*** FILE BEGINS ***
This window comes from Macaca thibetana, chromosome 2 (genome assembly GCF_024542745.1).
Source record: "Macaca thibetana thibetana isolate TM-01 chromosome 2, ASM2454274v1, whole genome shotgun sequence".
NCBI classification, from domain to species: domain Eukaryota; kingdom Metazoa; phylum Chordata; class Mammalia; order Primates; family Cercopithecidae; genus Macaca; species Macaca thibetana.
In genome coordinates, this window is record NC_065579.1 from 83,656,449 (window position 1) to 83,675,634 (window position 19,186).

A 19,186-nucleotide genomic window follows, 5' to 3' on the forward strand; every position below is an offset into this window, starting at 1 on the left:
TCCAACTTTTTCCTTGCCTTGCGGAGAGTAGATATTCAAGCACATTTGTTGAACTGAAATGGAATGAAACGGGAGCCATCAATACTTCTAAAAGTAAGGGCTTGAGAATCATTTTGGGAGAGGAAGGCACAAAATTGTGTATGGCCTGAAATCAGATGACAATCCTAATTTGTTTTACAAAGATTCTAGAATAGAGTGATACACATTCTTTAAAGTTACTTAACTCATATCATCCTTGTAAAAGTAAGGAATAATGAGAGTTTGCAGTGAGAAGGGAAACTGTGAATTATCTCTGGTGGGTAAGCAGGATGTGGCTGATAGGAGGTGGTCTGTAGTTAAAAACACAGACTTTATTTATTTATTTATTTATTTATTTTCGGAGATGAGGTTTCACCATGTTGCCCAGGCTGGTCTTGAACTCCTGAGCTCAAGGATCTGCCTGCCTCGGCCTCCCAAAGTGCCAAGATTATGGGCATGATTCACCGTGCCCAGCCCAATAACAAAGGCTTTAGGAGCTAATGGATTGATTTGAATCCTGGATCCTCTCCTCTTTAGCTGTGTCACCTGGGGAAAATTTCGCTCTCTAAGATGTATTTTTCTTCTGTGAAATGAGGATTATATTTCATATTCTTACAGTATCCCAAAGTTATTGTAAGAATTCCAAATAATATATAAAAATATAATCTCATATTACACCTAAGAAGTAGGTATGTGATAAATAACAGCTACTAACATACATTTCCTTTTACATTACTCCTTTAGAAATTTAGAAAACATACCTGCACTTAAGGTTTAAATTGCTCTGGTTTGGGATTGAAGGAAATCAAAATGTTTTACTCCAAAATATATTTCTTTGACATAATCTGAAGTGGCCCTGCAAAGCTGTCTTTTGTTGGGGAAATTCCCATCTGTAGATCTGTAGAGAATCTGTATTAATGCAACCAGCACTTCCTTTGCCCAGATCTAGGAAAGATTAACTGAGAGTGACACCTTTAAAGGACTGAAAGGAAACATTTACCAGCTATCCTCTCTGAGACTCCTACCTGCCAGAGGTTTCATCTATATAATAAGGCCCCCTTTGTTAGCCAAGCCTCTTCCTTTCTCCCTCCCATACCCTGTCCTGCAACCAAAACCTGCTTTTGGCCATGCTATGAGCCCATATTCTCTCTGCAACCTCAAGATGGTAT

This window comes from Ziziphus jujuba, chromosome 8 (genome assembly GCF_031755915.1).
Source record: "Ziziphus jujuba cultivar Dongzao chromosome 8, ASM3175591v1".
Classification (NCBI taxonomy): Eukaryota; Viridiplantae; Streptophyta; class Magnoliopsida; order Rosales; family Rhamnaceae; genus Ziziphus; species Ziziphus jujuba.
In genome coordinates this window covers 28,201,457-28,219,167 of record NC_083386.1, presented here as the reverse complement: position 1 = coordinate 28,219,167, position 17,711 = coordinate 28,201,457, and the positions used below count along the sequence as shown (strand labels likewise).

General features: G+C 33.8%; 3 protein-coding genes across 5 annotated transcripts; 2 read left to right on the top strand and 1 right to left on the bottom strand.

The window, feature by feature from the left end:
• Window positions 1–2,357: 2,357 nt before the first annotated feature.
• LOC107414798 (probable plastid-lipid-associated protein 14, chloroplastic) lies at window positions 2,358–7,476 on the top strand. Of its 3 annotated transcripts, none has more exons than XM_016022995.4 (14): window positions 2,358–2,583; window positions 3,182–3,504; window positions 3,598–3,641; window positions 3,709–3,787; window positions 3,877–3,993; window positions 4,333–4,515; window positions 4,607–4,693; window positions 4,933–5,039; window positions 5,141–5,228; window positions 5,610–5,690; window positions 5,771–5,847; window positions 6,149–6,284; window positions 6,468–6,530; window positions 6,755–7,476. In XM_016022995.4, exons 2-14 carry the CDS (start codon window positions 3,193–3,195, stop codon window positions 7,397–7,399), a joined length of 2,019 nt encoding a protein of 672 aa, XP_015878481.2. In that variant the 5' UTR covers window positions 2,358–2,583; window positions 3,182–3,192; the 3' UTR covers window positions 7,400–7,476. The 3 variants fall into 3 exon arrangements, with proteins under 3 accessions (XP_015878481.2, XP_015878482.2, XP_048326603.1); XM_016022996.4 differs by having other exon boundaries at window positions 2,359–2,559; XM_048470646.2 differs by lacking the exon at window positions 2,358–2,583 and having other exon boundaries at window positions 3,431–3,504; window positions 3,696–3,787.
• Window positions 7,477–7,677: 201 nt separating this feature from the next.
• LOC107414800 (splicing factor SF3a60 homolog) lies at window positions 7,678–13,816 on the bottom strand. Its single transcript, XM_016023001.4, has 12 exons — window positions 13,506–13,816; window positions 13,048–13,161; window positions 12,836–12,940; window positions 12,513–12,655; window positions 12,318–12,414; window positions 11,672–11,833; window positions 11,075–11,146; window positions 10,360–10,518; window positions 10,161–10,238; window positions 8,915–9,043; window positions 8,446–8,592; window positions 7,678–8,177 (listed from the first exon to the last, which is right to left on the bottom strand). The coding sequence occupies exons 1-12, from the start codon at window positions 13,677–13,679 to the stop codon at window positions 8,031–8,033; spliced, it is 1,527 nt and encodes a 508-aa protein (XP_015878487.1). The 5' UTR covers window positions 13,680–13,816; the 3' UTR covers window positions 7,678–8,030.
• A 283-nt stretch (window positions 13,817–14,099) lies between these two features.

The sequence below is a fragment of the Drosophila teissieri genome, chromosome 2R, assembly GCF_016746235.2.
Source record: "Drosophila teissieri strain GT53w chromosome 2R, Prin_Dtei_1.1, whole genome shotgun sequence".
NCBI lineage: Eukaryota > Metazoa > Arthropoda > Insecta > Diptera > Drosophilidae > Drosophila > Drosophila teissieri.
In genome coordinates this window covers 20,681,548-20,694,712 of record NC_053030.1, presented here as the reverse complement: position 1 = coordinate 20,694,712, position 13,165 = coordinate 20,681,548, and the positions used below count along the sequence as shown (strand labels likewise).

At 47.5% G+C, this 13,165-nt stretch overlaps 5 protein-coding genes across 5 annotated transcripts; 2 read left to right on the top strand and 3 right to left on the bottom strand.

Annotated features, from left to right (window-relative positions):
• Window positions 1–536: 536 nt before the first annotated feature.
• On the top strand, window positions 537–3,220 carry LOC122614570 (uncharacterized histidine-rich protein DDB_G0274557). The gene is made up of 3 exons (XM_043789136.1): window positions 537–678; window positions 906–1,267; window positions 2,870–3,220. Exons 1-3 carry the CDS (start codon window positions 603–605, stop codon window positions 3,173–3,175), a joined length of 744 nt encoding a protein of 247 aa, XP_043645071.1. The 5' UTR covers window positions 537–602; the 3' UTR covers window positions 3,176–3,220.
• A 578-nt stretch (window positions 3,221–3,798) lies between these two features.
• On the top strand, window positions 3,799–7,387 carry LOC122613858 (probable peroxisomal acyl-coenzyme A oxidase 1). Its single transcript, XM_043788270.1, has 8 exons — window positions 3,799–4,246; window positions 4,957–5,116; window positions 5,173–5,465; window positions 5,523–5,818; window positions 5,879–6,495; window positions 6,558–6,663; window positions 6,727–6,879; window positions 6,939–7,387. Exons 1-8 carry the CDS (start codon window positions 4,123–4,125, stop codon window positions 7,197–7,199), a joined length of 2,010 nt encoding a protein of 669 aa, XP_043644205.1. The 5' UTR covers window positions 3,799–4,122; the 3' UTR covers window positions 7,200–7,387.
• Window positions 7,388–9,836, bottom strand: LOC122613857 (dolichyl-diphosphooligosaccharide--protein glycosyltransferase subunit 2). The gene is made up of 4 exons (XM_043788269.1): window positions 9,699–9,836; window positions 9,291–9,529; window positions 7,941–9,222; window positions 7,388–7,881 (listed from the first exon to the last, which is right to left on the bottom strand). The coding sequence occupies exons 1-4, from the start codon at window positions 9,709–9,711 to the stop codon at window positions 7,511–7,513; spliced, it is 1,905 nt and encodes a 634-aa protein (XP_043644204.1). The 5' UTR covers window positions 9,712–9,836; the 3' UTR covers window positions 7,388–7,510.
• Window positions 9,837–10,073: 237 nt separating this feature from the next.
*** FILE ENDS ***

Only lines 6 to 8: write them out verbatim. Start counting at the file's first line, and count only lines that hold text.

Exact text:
TCCAACTTTTTCCTTGCCTTGCGGAGAGTAGATATTCAAGCACATTTGTTGAACTGAAATGGAATGAAACGGGAGCCATCAATACTTCTAAAAGTAAGGGCTTGAGAATCATTTTGGGAGAGGAAGGCACAAAATTGTGTATGGCCTGAAATCAGATGACAATCCTAATTTGTTTTACAAAGATTCTAGAATAGAGTGATACACATTCTTTAAAGTTACTTAACTCATATCATCCTTGTAAAAGTAAGGAATAATGAGAGTTTGCAGTGAGAAGGGAAACTGTGAATTATCTCTGGTGGGTAAGCAGGATGTGGCTGATAGGAGGTGGTCTGTAGTTAAAAACACAGACTTTATTTATTTATTTATTTATTTATTTTCGGAGATGAGGTTTCACCATGTTGCCCAGGCTGGTCTTGAACTCCTGAGCTCAAGGATCTGCCTGCCTCGGCCTCCCAAAGTGCCAAGATTATGGGCATGATTCACCGTGCCCAGCCCAATAACAAAGGCTTTAGGAGCTAATGGATTGATTTGAATCCTGGATCCTCTCCTCTTTAGCTGTGTCACCTGGGGAAAATTTCGCTCTCTAAGATGTATTTTTCTTCTGTGAAATGAGGATTATATTTCATATTCTTACAGTATCCCAAAGTTATTGTAAGAATTCCAAATAATATATAAAAATATAATCTCATATTACACCTAAGAAGTAGGTATGTGATAAATAACAGCTACTAACATACATTTCCTTTTACATTACTCCTTTAGAAATTTAGAAAACATACCTGCACTTAAGGTTTAAATTGCTCTGGTTTGGGATTGAAGGAAATCAAAATGTTTTACTCCAAAATATATTTCTTTGACATAATCTGAAGTGGCCCTGCAAAGCTGTCTTTTGTTGGGGAAATTCCCATCTGTAGATCTGTAGAGAATCTGTATTAATGCAACCAGCACTTCCTTTGCCCAGATCTAGGAAAGATTAACTGAGAGTGACACCTTTAAAGGACTGAAAGGAAACATTTACCAGCTATCCTCTCTGAGACTCCTACCTGCCAGAGGTTTCATCTATATAATAAGGCCCCCTTTGTTAGCCAAGCCTCTTCCTTTCTCCCTCCCATACCCTGTCCTGCAACCAAAACCTGCTTTTGGCCATGCTATGAGCCCATATTCTCTCTGCAACCTCAAGATGGTAT

This window comes from Ziziphus jujuba, chromosome 8 (genome assembly GCF_031755915.1).
Source record: "Ziziphus jujuba cultivar Dongzao chromosome 8, ASM3175591v1".